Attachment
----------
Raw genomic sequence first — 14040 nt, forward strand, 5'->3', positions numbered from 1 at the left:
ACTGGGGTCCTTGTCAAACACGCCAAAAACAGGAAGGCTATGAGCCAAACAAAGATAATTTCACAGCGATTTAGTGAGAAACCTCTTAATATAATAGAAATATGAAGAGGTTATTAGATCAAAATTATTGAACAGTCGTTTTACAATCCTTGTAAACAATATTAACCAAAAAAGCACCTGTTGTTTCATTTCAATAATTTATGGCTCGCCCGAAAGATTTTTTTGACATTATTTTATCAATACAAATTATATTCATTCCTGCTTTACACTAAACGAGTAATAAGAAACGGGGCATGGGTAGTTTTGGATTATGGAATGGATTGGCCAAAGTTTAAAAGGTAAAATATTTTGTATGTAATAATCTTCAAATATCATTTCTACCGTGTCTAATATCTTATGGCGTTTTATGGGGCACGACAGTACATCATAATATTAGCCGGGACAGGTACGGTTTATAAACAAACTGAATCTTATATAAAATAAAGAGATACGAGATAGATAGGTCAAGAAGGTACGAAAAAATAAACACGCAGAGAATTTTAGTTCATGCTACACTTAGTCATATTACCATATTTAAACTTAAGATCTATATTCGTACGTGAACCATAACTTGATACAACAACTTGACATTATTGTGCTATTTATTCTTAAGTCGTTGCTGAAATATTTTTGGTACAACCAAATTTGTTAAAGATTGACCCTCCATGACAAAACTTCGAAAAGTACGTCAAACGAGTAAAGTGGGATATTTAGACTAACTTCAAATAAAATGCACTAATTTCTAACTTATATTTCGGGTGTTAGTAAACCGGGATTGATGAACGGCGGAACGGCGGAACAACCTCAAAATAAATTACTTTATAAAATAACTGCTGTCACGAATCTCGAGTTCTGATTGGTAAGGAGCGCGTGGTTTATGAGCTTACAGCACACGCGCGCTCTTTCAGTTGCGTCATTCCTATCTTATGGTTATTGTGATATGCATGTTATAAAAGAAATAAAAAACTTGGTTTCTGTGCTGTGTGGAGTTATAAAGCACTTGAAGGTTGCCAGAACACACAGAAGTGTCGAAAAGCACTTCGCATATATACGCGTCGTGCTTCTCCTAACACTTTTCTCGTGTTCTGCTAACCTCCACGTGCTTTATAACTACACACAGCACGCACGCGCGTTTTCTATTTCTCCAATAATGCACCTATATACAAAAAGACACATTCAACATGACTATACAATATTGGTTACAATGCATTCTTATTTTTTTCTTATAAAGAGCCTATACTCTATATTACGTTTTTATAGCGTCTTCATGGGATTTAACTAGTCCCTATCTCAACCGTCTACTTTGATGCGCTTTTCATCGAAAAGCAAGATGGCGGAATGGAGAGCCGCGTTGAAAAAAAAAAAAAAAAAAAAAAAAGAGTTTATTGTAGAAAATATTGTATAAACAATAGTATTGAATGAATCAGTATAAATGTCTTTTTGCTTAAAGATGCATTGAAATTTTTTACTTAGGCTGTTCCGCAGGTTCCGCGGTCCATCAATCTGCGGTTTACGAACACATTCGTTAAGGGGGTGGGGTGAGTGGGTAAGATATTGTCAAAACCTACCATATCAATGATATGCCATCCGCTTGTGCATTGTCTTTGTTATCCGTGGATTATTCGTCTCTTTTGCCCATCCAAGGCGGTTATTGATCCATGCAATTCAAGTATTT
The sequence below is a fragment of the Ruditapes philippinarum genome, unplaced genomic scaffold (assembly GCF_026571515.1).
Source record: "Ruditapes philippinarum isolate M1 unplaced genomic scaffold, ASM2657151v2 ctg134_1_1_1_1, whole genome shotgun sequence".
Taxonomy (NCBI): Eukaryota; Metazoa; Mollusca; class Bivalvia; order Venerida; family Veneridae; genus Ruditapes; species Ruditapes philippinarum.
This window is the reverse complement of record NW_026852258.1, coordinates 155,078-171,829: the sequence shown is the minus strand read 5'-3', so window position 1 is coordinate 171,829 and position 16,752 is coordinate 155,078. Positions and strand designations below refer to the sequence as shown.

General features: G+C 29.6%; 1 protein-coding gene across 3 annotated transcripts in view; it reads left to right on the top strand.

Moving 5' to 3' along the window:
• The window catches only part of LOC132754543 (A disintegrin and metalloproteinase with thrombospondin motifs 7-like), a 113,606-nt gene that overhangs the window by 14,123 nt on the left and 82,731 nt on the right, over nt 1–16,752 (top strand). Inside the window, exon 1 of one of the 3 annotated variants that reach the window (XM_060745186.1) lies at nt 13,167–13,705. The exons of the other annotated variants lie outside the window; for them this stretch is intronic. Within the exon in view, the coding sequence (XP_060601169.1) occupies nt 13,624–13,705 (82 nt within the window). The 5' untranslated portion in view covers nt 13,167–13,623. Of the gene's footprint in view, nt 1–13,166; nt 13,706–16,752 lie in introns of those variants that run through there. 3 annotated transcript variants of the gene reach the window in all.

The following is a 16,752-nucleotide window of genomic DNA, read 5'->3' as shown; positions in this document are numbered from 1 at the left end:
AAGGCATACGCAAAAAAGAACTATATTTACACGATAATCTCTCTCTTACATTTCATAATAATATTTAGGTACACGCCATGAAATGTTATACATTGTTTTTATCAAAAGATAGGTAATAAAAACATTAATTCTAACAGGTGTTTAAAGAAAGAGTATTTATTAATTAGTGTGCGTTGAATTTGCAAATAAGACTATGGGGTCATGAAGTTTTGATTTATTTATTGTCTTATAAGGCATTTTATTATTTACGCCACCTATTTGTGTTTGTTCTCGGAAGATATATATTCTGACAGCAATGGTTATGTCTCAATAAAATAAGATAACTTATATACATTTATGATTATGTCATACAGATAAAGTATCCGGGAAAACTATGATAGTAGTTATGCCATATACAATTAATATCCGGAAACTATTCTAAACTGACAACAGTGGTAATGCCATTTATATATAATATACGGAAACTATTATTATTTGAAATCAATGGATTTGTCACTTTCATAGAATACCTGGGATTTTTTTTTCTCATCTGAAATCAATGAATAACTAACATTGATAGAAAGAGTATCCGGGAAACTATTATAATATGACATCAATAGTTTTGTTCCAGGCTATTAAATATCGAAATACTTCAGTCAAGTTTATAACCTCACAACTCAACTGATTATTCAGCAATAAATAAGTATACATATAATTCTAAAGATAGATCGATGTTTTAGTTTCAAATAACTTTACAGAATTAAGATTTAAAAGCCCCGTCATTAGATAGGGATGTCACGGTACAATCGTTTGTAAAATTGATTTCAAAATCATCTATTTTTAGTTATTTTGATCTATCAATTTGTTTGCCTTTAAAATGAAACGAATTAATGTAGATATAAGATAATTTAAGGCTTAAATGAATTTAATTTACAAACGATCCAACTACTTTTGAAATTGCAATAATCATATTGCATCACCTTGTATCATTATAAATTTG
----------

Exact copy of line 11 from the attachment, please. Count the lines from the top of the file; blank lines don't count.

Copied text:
AAGGCATACGCAAAAAAGAACTATATTTACACGATAATCTCTCTCTTACATTTCATAATAATATTTAGGTACACGCCATGAAATGTTATACATTGTTTTTATCAAAAGATAGGTAATAAAAACATTAATTCTAACAGGTGTTTAAAGAAAGAGTATTTATTAATTAGTGTGCGTTGAATTTGCAAATAAGACTATGGGGTCATGAAGTTTTGATTTATTTATTGTCTTATAAGGCATTTTATTATTTACGCCACCTATTTGTGTTTGTTCTCGGAAGATATATATTCTGACAGCAATGGTTATGTCTCAATAAAATAAGATAACTTATATACATTTATGATTATGTCATACAGATAAAGTATCCGGGAAAACTATGATAGTAGTTATGCCATATACAATTAATATCCGGAAACTATTCTAAACTGACAACAGTGGTAATGCCATTTATATATAATATACGGAAACTATTATTATTTGAAATCAATGGATTTGTCACTTTCATAGAATACCTGGGATTTTTTTTTCTCATCTGAAATCAATGAATAACTAACATTGATAGAAAGAGTATCCGGGAAACTATTATAATATGACATCAATAGTTTTGTTCCAGGCTATTAAATATCGAAATACTTCAGTCAAGTTTATAACCTCACAACTCAACTGATTATTCAGCAATAAATAAGTATACATATAATTCTAAAGATAGATCGATGTTTTAGTTTCAAATAACTTTACAGAATTAAGATTTAAAAGCCCCGTCATTAGATAGGGATGTCACGGTACAATCGTTTGTAAAATTGATTTCAAAATCATCTATTTTTAGTTATTTTGATCTATCAATTTGTTTGCCTTTAAAATGAAACGAATTAATGTAGATATAAGATAATTTAAGGCTTAAATGAATTTAATTTACAAACGATCCAACTACTTTTGAAATTGCAATAATCATATTGCATCACCTTGTATCATTATAAATTTG